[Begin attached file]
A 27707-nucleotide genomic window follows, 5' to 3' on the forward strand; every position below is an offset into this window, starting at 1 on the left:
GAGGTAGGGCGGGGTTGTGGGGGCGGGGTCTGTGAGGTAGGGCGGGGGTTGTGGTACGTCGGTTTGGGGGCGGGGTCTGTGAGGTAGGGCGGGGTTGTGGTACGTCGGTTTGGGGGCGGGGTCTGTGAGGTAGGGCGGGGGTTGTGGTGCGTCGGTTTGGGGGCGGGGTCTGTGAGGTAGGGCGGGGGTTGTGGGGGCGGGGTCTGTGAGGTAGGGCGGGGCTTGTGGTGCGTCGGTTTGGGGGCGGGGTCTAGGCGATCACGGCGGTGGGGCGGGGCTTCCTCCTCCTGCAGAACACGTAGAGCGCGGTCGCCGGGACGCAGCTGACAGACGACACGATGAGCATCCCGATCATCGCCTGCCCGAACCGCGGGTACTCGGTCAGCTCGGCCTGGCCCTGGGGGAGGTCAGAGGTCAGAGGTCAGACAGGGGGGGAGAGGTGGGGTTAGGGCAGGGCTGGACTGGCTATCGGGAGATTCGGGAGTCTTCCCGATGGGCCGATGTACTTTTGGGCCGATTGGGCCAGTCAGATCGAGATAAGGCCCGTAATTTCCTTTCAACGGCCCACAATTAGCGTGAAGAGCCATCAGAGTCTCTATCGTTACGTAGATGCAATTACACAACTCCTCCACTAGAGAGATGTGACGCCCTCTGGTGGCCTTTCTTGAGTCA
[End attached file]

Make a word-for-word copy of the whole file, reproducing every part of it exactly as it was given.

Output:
A 27707-nucleotide genomic window follows, 5' to 3' on the forward strand; every position below is an offset into this window, starting at 1 on the left:
GAGGTAGGGCGGGGTTGTGGGGGCGGGGTCTGTGAGGTAGGGCGGGGGTTGTGGTACGTCGGTTTGGGGGCGGGGTCTGTGAGGTAGGGCGGGGTTGTGGTACGTCGGTTTGGGGGCGGGGTCTGTGAGGTAGGGCGGGGGTTGTGGTGCGTCGGTTTGGGGGCGGGGTCTGTGAGGTAGGGCGGGGGTTGTGGGGGCGGGGTCTGTGAGGTAGGGCGGGGCTTGTGGTGCGTCGGTTTGGGGGCGGGGTCTAGGCGATCACGGCGGTGGGGCGGGGCTTCCTCCTCCTGCAGAACACGTAGAGCGCGGTCGCCGGGACGCAGCTGACAGACGACACGATGAGCATCCCGATCATCGCCTGCCCGAACCGCGGGTACTCGGTCAGCTCGGCCTGGCCCTGGGGGAGGTCAGAGGTCAGAGGTCAGACAGGGGGGGAGAGGTGGGGTTAGGGCAGGGCTGGACTGGCTATCGGGAGATTCGGGAGTCTTCCCGATGGGCCGATGTACTTTTGGGCCGATTGGGCCAGTCAGATCGAGATAAGGCCCGTAATTTCCTTTCAACGGCCCACAATTAGCGTGAAGAGCCATCAGAGTCTCTATCGTTACGTAGATGCAATTACACAACTCCTCCACTAGAGAGATGTGACGCCCTCTGGTGGCCTTTCTTGAGTCA